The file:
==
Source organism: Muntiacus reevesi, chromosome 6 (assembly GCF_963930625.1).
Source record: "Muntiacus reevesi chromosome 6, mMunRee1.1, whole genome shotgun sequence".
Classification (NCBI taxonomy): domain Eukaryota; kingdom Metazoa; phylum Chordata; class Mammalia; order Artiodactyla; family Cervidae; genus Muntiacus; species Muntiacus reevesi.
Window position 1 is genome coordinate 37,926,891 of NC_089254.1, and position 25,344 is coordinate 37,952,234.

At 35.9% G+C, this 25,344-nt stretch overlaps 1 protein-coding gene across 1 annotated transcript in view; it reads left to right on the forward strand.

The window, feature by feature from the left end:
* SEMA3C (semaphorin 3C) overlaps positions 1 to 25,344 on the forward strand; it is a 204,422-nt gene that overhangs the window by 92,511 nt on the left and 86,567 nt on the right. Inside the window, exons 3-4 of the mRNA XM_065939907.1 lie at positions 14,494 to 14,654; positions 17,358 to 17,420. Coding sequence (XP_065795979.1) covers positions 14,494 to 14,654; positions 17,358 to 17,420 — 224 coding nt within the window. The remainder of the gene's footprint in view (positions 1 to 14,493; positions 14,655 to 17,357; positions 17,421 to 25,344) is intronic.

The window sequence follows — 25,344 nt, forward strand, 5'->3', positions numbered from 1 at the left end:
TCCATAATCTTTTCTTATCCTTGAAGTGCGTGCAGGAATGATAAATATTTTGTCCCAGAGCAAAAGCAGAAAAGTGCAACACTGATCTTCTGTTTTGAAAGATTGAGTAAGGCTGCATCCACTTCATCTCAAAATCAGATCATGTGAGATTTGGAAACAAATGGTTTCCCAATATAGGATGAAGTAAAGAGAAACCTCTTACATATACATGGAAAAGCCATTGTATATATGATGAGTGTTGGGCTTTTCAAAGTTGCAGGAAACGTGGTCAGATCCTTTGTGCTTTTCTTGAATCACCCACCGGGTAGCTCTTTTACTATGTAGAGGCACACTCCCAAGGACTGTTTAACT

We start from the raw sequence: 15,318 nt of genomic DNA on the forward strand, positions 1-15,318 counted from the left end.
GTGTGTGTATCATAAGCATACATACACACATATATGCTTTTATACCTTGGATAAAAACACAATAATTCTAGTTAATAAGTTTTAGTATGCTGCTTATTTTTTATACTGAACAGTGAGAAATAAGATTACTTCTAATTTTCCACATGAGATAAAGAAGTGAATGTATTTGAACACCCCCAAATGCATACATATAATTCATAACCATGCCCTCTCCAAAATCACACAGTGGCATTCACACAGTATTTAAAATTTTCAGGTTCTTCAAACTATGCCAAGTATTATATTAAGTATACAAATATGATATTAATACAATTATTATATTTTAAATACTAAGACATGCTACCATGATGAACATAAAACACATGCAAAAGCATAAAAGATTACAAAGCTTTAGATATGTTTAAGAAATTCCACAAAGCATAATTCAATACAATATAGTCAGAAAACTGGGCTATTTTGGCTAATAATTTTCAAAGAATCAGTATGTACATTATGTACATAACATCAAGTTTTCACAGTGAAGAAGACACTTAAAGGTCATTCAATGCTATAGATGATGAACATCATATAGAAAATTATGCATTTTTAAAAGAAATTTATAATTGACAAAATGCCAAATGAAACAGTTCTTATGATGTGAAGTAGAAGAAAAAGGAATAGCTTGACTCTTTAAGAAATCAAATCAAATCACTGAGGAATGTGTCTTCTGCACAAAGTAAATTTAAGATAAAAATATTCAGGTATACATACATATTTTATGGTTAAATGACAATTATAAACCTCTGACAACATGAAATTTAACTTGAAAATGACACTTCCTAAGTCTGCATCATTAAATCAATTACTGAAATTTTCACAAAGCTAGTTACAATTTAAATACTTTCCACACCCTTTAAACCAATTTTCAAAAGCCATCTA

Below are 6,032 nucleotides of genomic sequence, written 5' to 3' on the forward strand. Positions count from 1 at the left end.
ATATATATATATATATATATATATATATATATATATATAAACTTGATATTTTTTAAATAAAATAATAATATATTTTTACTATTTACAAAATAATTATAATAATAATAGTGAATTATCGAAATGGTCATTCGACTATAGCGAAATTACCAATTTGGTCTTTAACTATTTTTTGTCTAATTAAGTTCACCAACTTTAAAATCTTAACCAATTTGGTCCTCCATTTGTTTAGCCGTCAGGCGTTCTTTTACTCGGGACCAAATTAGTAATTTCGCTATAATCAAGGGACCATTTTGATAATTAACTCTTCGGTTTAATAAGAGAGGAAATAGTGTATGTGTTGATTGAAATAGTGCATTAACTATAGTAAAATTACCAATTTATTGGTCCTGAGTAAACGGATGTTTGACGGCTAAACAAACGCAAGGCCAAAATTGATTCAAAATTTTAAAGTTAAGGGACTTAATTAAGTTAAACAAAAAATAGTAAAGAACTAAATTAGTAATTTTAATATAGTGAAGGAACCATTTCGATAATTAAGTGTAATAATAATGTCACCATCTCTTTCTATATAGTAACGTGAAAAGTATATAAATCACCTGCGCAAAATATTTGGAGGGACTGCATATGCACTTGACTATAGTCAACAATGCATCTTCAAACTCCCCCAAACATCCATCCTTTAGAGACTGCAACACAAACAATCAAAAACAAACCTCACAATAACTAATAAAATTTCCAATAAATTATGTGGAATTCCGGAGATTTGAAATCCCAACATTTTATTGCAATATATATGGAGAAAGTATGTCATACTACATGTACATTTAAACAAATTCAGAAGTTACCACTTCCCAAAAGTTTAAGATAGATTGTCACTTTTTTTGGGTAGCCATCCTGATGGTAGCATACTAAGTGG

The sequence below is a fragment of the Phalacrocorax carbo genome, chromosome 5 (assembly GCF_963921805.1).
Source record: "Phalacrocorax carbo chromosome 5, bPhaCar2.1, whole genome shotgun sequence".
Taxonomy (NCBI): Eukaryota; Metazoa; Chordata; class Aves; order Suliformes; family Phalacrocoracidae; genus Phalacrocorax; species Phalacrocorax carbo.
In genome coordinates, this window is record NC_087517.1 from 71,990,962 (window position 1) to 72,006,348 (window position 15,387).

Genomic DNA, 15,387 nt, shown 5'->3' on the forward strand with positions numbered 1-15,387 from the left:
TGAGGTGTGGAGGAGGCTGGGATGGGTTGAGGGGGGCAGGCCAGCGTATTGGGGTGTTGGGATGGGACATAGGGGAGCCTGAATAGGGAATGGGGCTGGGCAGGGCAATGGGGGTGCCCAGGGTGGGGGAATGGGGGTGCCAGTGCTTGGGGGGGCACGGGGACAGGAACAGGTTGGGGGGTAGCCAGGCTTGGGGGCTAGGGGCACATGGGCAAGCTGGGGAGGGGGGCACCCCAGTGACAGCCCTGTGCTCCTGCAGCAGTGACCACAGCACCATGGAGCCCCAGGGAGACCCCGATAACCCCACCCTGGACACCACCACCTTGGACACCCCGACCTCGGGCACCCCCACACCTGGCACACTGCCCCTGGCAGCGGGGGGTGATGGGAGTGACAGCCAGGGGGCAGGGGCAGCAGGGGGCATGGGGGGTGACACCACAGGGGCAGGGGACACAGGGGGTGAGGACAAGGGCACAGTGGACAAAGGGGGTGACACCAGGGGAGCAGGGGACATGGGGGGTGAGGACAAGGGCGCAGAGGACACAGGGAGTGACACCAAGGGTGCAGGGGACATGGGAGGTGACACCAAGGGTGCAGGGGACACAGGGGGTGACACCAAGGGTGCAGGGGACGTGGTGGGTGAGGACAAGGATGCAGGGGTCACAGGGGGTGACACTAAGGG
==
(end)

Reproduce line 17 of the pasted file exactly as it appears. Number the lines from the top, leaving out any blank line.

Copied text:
In genome coordinates, this window is record NC_087517.1 from 71,990,962 (window position 1) to 72,006,348 (window position 15,387).